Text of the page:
Two years ago, the prospect of Cristiano Ronaldo and Luis Suarez struggling in front of goal would have been laughed off.
The pair scored a combined 117 goals for club and country in the 2015/16 campaign, at a rate of almost a goal per game, with Ronaldo having notched 66 times in the previous season.
However, this year, it’s a different story: Real Madrid’s Ronaldo has impressed in Europe but scored just twice in La Liga, while Suarez has found the net six times for Barcelona domestically but failed to score in the Champions League.
It could just be a blip from which the pair return, but it could be age catching up with them – something from which we thought they might be exempt.
That’s the thing with downturns like this, though. Sometimes they’re gradual declines, mitigated by changing individual situations, but on other occasions they’re painfully sudden.
One man who knows all about this is BT Sport presenter Gary Lineker. The former England striker went from being the second-highest scorer in the English top-flight with 28 goals to early retirement after struggles with form and fitness in Japan.
Lineker spoke to ShortList ahead of this week’s final round of Champions League group games to shed light on how the challenges facing Ronaldo and Suarez affect different players in different ways, with the only constant coming in the knowledge that they’re almost certain to strike someday.
The ageing process is, frankly, a bastard.
At some point in your life you’ll find something you’re really good at, stay good at it for a little while, and then realise your ageing mind and body have stopped you in your tracks. And that counts double for professional athletes.
If one dog year is equivalent to seven human years, 12 months spent out injured feels like a great deal more in real terms when it happens at the peak of your powers.
However, for those who look after their body and have the fortune to remain broadly injury free, the strain of 60-game seasons can take its toll when you least suspect it.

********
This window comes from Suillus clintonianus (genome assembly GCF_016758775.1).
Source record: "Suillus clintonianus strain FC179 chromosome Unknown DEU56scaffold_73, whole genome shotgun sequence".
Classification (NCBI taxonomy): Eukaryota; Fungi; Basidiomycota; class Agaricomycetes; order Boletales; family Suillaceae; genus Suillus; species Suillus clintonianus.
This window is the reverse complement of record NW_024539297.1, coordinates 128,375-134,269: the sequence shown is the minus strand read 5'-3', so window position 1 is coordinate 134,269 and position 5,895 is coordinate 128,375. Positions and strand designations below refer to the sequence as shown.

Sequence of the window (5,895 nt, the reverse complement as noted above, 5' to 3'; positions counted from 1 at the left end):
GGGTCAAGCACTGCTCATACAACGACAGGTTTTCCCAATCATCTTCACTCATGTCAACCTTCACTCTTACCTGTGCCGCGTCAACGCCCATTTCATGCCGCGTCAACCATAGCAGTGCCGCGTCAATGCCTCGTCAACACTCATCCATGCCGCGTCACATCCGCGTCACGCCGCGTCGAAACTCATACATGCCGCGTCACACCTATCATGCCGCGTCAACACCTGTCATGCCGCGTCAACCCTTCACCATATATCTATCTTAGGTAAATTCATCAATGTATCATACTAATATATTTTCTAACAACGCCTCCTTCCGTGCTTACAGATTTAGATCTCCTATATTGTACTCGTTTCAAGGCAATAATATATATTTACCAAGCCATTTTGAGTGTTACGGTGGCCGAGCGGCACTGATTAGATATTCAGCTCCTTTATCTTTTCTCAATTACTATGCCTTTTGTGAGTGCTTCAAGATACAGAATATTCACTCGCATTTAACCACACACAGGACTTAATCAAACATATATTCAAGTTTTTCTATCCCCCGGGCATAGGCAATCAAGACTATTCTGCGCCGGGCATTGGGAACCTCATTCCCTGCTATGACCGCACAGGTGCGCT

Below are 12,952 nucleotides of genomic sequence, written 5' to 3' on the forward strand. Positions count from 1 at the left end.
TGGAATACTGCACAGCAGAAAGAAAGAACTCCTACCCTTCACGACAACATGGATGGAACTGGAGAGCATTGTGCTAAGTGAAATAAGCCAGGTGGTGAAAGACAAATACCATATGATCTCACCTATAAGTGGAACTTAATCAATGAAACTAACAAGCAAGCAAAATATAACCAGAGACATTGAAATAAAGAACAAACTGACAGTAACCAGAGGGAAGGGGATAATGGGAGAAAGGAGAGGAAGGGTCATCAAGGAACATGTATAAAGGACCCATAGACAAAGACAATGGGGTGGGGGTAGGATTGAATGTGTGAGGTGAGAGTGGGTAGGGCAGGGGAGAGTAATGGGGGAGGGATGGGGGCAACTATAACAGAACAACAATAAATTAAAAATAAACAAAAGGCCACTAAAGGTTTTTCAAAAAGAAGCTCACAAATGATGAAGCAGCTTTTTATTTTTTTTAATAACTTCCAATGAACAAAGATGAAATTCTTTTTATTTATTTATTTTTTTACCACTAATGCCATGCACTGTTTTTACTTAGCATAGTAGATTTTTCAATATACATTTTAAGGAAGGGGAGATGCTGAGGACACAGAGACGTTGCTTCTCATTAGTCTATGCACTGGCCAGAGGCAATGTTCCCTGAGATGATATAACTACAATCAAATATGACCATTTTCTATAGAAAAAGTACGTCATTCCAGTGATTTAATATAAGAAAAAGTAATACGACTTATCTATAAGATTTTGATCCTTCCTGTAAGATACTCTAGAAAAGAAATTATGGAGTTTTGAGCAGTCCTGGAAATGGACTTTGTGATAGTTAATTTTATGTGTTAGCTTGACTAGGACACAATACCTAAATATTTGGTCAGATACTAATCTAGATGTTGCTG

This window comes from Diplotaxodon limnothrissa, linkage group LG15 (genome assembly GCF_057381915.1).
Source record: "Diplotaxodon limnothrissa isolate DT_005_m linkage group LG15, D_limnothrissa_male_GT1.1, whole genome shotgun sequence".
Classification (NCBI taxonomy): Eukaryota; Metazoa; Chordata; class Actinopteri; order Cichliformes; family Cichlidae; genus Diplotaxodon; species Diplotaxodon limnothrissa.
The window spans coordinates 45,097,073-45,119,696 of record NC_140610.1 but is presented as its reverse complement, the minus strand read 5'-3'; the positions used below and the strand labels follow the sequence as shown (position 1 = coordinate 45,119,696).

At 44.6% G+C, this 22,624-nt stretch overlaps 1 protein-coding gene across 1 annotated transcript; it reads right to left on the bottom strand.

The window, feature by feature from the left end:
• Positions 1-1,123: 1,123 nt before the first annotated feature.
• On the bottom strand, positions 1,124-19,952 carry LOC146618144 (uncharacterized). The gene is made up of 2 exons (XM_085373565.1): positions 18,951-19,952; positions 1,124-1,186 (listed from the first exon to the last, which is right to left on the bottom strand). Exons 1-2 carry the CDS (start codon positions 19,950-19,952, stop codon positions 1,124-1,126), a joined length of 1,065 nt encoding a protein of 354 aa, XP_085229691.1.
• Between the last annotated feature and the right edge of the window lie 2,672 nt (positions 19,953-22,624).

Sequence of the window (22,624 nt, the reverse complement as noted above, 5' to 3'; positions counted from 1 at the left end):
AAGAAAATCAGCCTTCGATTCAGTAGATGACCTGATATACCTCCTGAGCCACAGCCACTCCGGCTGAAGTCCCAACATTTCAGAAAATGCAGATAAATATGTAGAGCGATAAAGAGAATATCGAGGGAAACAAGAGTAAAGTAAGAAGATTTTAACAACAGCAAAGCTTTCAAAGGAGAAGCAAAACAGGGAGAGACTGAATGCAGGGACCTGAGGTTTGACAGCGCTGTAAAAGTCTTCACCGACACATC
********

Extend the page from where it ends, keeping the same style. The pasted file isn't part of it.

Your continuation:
“It doesn’t matter who you are, how good you are, whether you’re Ronaldo or Messi or anyone, something at some point happens in your 30s and you can’t do it at the same level you could do it at before,” Lineker says.
“You lose a little bit of speed, you lose a little bit of power, it’s just that horrible thing called age.
“Even though, relatively speaking, they’re still really young, in football terms they’re not, and however good you are, that will happen.”
Ronaldo is likely to have tallied 900 or more career games by the time the World Cup rolls around next summer, by which time he will be 33 years old – that’s nearly 300 more than Lineker totted up by the time he retired at the same age. Suarez, meanwhile, is within 25 of Lineker’s career total of 647 despite only turning 30 earlier this year.
With a busier international calendar, and more European fixtures than the pre-Champions League era, the current generation are often peaking younger.
It used to be said that players peaked around the age of 30, but there’s a case for that point coming earlier and earlier as the divergence of experience and physical exhaustion changes.
There are some exceptions, of course – Manchester United striker Zlatan Ibrahimovic has scored more than half of his 482 career goals since his 30th birthday, while Egyptian goalkeeper Essam El-Hadary is anticipating starting at the upcoming World Cup at the age of 45, and Italy number one Gigi Buffon would have done the same at the age of 40 had his country qualified.
However, the ticking clock has its most dramatic effect on a certain type of forward, namely one who has generally played off the shoulder of the last defender and benefited from a burst of pace which, eventually, stops being there.
Ronaldo has already reinvented himself once, developing into a more direct forward after starting out as a winger with Sporting CP, but it feels as though a second reinvention may be underway.